The Rolling Stones’ “50 & Counting” tour rolls on into Washington’s Verizon Center on Monday at 8 p.m. This will be the Stones’ first show in the nation’s capital since October 2005, when they played the same venue, though it was then known as the MCI Center. (They did rock Baltimore’s 1st Mariner Arena a little more recently, back in February 2006). Then, the spur was a new album, 2005’s “A Bigger Bang.” This time, there’s no new record to support, besides another greatest hits package; rather, Mick and the boys? are celebrating their 50th anniversary as a band with 18 arena shows here in the U.S. and Canada, plus a handful of dates in the U.K. in July.
The band members may have been eligible for retirement benefits long ago, but they remain 100 percent rock ‘n’ rollers. Frontman Mick Jagger still “moves like Jagger,” even as he’s about to turn 70, and guitarists Keith Richards and Ronnie Wood are still the coolest guys in rock music, riffing hard with cigarettes dangling out of their mouths. They’re backed up by the ineffable human metronome himself, drummer Charlie Watts, along with a smattering of sidemen. (Bassist Bill Wyman retired from the band in 1993, and was replaced onstage and in the recording studio by Darryl Jones, though he’s never been made an official Stone.)
In addition to their usual lineup, the Stones are bringing along a special guest this go-round: Mick Taylor, the Stones’ virtuoso lead guitarist from 1969 to 1974 during one of the band’s most fertile periods. Throughout the tour, he’s been guesting on a couple of songs each night. Spoiler alert: If you’ve always dreamed of hearing Mr. Taylor play live on “Midnight Rambler,” a la 1970’s “Get Yer Ya-Ya’s Out!,” you’re going to want to get down to the Verizon Center on Monday night.
In addition to Mr. Taylor’s sure-to-be spectacular performance, fans can also expect a healthy dose of the band’s biggest hits: The Stones are certain to break out “Brown Sugar,” “Jumpin’ Jack Flash,” “Start Me Up,” “Sympathy for the Devil,” “Miss You” and a few predictable others. But, for many of the dates on this tour, fans have also been invited to vote online for a special song to be performed. At a gig earlier this week in Philadelphia, for example, the fans were able to choose between two hits (“Street Fighting Man” and “You Got Me Rocking”) and three deep cuts (“No Expectations,” “Dead Flowers,” and “If You Can’t Rock Me”). “Dead Flowers,” a relative rarity — and an absolute gem of a country song from 1971’s “Sticky Fingers” album — emerged victorious. Indeed, deep cuts have won at essentially all of the other shows, as well. In Boston last week, fans voted in the heart-rending ballad “Memory Motel” from 1976’s “Black and Blue”; last month in Los Angeles, “Sway,” also from “Sticky Fingers,” was the winner.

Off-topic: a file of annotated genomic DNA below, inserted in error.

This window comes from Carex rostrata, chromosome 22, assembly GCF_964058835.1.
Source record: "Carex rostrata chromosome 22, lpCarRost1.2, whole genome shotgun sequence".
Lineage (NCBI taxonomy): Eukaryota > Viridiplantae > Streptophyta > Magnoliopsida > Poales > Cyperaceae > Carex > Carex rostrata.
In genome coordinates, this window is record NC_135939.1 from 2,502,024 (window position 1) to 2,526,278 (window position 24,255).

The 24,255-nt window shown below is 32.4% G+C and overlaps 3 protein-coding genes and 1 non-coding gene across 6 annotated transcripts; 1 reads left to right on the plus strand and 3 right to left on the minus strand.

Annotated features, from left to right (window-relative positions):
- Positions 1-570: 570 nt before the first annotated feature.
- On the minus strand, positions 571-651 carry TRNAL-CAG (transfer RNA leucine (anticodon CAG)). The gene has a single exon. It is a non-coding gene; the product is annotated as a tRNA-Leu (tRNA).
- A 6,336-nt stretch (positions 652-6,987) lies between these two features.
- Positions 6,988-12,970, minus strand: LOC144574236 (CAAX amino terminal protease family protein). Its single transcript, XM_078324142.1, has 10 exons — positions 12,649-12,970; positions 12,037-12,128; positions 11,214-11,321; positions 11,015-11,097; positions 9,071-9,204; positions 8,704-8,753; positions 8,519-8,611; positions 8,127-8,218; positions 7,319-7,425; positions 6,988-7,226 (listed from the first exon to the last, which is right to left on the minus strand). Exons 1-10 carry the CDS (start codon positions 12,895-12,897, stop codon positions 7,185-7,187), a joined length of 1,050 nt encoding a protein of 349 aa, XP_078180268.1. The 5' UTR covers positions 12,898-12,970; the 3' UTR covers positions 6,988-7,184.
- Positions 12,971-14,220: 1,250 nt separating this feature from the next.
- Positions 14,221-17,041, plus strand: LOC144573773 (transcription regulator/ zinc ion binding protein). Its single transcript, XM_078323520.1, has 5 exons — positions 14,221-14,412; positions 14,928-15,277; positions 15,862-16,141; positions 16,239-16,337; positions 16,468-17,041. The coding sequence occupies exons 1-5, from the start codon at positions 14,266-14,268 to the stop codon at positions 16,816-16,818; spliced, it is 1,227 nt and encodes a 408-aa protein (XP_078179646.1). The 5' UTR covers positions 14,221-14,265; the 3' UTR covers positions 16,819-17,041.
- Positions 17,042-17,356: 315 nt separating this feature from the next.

There’s a lesson for the Stones here. As much as fans love the big hits, they also want to hear something different! On a 22- or 23-song set list, there’s more than ample room to throw in some surprises and album tracks. But the Stones are strangely reluctant to stray from the hits. (They typically bust out only one or two rarities per show.)
Mick Jagger, in particular, is famously averse to playing “obscurities,” claiming last month that “not everyone wants obscure songs.” But with global sales of more than 200 million albums, how many “obscure” Rolling Stones songs can there be — even on their relatively “unsuccessful” albums? Take “A Bigger Bang” (2005), their last (in both senses of the word, perhaps) full-length studio album. It was considered a commercial failure, at least by the standards of the Stones, yet it sold a more than respectable 550,000 copies in the United States and was certified platinum — all with virtually no radio support. Songs from that, or any Stones album for that matter, can hardly be considered “obscure.”
And while there’s something to be said for hearing “(I Can’t Get No) Satisfaction” for the 871st time (they still do that timeless tune justice), the Stones could really tickle their fans if they, say, took a page out of Steely Dan or Bruce Springsteen’s book, and started performing full albums in their original sequencing. A night devoted to playing 1972’s magisterial “Exile on Main Street,” or their absolutely brilliant foray into disco and punk, 1978’s masterpiece “Some Girls,” or even the highly underrated, in-your-face arena rock of 1989’s “Steel Wheels,” would surely prove successful, both commercially and artistically. The jam band Phish has been known to play entire Stones albums at their gigs — something that the Stones themselves have never attempted.
Maybe the Stones can try it on their “60 & Counting” tour.
WHAT: The Rolling Stones
WHERE:Verizon Center, 601 F St., NW
WHEN: Monday, 8 p.m.
ADMISSION: $171.90 to $640 (with fees included)